On Tuesday, July 28, the assembly and installation of the International Thermonuclear Experimental Reactor (ITER) officially started in southern France. ITER will be the first fusion device to produce net energy. The unique international project, in which European Union countries such as the USA, China, India, Japan, and South Korea take part, has now moved on to the final stage.

Thirty-five nations are collaborating to build the world's largest tokamak, a magnetic fusion device that has been designed to prove the feasibility of fusion as a large-scale and carbon-free source of energy based on the same principle that powers Sun and stars.

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The EU covers the largest share of the ITER plant's construction costs – 45.6 %. The rest of the partners contribute 9 % of the total amount. Investors do not just invest in the project, but also supply equipment and components for the reactor and develop appropriate technologies.

The French President Emmanuel Macron, the President of the European Commission Ursula von der Leyen, European Commissioner for Energy Kadri Simson, and representatives of other countries – project partners took part in the ceremony to mark the start of installation work.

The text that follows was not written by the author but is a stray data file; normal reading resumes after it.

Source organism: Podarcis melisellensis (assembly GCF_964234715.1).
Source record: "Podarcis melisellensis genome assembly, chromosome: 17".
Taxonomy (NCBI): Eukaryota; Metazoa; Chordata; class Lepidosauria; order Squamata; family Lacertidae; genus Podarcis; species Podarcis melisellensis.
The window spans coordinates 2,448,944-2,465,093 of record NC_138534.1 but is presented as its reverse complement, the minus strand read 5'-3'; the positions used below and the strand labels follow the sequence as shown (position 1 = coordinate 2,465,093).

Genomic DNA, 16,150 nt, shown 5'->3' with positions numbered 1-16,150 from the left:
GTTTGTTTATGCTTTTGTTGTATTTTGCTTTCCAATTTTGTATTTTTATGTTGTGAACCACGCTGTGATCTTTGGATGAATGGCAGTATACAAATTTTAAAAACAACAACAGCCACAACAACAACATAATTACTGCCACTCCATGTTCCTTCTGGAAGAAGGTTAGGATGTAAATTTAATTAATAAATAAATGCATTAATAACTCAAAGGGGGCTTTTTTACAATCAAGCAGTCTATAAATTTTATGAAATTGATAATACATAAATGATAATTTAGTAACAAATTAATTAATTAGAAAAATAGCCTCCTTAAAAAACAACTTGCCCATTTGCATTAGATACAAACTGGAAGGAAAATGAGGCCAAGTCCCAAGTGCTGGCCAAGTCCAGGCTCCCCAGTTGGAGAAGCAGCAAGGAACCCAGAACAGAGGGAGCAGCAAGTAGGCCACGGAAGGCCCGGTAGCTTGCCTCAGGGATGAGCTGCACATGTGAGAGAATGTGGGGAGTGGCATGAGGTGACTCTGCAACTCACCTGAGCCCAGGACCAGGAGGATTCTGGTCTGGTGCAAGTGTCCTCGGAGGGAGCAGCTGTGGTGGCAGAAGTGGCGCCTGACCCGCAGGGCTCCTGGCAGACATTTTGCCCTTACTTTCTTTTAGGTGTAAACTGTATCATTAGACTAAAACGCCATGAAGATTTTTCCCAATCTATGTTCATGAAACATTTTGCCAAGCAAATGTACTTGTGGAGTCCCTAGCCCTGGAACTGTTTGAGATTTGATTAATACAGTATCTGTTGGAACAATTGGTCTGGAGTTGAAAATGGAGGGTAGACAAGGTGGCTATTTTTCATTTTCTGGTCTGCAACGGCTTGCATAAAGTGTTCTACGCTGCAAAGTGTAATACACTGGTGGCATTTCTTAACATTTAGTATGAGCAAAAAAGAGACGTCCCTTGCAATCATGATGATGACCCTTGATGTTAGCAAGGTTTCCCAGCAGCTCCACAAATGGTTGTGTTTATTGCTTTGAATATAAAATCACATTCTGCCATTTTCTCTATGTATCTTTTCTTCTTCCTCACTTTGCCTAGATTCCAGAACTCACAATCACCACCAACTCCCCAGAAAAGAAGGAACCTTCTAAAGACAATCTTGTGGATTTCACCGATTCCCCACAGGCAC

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"Enabling the exclusive use of clean energy will be a miracle for our planet," said Bernard Bigot, the director-general of ITER. He said fusion, alongside renewable energy, would allow transport, buildings, and industry to run on electricity.

But Bigot said: "Constructing the machine piece-by-piece will be like assembling a three-dimensional puzzle on an intricate timeline with the precision of a Swiss watch." The ITER project was conceived in 1985 but has suffered delays.

Due to the coronavirus pandemic, the event was held online.